The month of June is usually a busy one for high-volume recruitment; many students are looking for part-time jobs in retail and F&B, which usually leads to a spike in job applications on job portals. Before we move into June, though, let’s look back on some news you should know from May:
1) Singapore Airlines is Crowned Most Attractive Employer for 4th Time
Every year, the Randstad Employer Brand Awards reward employers that have built a strong employer brand, and the 2019 edition has chosen its winners from the 75 largest commercial companies in Singapore. Overall, Singapore Airlines has been crowned, for the fourth year in a row, as the Most Attractive Employer in Singapore! Other winners include DBS Bank, Changi Airport Group, Marina Bay Sands, Alibaba Group, and more.
This is important, as positive brand awareness and attractiveness to the public affects which companies job applicants apply to. Including these awards and employee testimonials is a tool that recruiters can use to encourage potential job applicants to join their company.
2) Bad Branding & Recruitment: Facebook’s Woes
Speaking of brand awareness, here’s a concrete example of it in action: Facebook is having trouble hiring. Previously seen as one of the best companies to work for, Facebook is now seeing a huge increase in applicants rejecting job offers from the technology giant after a series of scandals and bad press. As per Recruiting Times, “Former Facebook recruiters have revealed that the acceptance rate for full-time positions offered to new graduates fell from an average of 85% for the 2017-2018 school year to between 35% and 55% as of December 2018.”
This shows the importance of a strong employer brand, and the need for recruiters to emphasise (and push for) employee benefit schemes; depending solely on a good brand isn’t enough, as that can change any time.
3) Local Recruitment takes up space in Singapore as Specialised Skills are needed
Here in Singapore, there’s a need for specialised skills and highly skilled labour, but a shortage in manpower, after the Ministry of Manpower reduced the number of foreign workers allowed to fill these roles. As per HR in Asia, many high-tech manufacturers who have set up shop in Singapore are finding it hard to hire, as ‘one in three job openings in 2018 was left unfilled for at least six months and among the reasons employers gave was “lack of candidates with the necessary specialised skills”’.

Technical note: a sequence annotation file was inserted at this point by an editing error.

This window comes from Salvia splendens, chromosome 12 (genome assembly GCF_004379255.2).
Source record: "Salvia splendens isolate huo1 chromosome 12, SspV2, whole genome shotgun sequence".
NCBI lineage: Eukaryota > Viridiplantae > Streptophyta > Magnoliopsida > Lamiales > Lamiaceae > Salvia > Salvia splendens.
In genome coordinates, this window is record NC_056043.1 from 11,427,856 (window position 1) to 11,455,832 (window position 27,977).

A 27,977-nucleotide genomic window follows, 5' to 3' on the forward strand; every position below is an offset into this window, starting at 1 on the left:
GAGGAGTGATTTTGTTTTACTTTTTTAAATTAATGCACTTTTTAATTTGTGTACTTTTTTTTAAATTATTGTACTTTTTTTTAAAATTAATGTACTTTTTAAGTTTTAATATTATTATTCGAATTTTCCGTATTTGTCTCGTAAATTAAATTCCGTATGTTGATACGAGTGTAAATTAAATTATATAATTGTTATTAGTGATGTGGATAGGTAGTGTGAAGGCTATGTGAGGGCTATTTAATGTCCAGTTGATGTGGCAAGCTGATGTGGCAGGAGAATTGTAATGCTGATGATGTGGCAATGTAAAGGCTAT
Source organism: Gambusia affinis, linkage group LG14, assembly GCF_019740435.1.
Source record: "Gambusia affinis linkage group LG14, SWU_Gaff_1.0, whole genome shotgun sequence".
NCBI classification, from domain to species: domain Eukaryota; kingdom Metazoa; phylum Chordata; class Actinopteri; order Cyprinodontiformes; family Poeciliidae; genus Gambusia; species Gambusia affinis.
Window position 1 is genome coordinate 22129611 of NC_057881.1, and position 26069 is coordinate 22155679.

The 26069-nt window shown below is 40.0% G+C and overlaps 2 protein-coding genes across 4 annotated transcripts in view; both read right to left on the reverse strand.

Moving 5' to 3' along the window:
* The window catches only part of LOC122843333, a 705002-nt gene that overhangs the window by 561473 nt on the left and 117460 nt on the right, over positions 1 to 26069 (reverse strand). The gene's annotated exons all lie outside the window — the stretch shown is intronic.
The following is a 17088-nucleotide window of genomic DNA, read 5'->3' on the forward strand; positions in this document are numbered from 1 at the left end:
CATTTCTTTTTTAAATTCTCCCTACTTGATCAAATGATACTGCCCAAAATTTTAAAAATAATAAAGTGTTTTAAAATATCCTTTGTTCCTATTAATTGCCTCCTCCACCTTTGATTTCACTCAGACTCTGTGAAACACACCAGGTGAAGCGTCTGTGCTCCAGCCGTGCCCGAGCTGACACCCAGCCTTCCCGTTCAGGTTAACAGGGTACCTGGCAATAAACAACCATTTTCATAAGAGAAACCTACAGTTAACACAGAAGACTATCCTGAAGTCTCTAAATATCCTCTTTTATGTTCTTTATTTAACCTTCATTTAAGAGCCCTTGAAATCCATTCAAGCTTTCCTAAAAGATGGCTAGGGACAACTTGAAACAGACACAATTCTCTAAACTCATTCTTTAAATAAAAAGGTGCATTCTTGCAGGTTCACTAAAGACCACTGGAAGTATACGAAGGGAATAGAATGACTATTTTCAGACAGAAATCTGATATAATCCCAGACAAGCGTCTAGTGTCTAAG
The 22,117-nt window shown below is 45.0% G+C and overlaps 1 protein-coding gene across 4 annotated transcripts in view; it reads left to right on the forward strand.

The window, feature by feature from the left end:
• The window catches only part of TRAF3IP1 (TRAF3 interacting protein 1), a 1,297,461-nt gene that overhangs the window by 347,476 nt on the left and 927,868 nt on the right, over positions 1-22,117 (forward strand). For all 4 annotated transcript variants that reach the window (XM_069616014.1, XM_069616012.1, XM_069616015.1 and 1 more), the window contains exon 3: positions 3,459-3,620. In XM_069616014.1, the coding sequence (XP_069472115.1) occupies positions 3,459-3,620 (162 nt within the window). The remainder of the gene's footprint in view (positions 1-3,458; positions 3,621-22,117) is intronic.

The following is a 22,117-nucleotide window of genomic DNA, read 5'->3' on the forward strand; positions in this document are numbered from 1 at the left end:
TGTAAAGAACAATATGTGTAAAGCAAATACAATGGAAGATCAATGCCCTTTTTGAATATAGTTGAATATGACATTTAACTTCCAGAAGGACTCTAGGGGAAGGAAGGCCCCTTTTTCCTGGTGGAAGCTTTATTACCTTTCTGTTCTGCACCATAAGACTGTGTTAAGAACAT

The need to open roles up to Singaporeans before foreign workers means that there’s higher competition; recruiters need to use every skill they have to attract highly-skilled talent, who would probably be fielding multiple offers. This can include investing in Recruitment Process Automation (RPA), video marketing, and focusing on optimising your number of job applicants for a role.
4) Fraud Investigation unravels Fake Degrees purchased for Malaysian jobseekers
A documentary has raised questions about Malaysian Job seekers, as the Al-Jazeera documentary named a Pakistani degree mill that sold fake qualifications. Corporate fraud investigation agency Akhbar & Associates, in response, has found that one in twenty, or 5-7% of all job seekers, had fake degrees.
This raises immediate implications for recruiters; it plants a target on recruiters, who have to ensure that background checks are conducted. This means time researching and managing screening processes, which will take up valuable time. There’s hence an impetus to focus on hastening our other processes, such as the sourcing and interview processes.